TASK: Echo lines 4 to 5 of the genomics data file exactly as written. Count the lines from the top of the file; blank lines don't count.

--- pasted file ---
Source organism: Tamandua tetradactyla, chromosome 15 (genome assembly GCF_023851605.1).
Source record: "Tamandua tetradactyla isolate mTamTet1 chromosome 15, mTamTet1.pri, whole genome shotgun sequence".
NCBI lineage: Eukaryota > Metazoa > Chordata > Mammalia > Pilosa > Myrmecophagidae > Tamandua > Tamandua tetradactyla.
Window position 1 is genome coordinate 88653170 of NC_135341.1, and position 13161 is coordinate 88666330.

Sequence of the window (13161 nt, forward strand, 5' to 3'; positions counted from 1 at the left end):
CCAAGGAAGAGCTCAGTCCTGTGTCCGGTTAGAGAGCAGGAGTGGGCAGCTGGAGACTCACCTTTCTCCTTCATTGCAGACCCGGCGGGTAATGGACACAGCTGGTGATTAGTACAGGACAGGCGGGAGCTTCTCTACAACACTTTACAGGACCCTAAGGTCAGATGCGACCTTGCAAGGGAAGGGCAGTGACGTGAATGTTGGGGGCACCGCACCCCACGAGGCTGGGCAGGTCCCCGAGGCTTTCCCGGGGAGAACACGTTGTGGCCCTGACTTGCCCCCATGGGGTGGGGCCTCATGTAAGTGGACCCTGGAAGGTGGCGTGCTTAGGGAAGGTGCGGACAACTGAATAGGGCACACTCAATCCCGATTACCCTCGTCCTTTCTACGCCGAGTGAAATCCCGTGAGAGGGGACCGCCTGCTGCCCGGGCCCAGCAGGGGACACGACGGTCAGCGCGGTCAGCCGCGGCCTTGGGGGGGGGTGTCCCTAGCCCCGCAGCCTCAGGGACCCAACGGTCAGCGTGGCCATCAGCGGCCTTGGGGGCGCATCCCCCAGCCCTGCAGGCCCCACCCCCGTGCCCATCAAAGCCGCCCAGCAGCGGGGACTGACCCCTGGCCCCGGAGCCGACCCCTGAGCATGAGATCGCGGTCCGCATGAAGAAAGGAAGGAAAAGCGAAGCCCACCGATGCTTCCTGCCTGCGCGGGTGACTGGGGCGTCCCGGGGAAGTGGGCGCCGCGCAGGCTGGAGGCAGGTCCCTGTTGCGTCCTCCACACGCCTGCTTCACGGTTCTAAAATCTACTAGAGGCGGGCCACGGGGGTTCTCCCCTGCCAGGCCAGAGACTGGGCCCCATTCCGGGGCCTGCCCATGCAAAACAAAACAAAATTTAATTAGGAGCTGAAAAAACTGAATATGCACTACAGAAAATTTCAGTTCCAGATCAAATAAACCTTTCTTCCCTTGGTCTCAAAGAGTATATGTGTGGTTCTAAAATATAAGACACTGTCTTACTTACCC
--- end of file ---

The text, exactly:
Window position 1 is genome coordinate 88653170 of NC_135341.1, and position 13161 is coordinate 88666330.

Sequence of the window (13161 nt, forward strand, 5' to 3'; positions counted from 1 at the left end):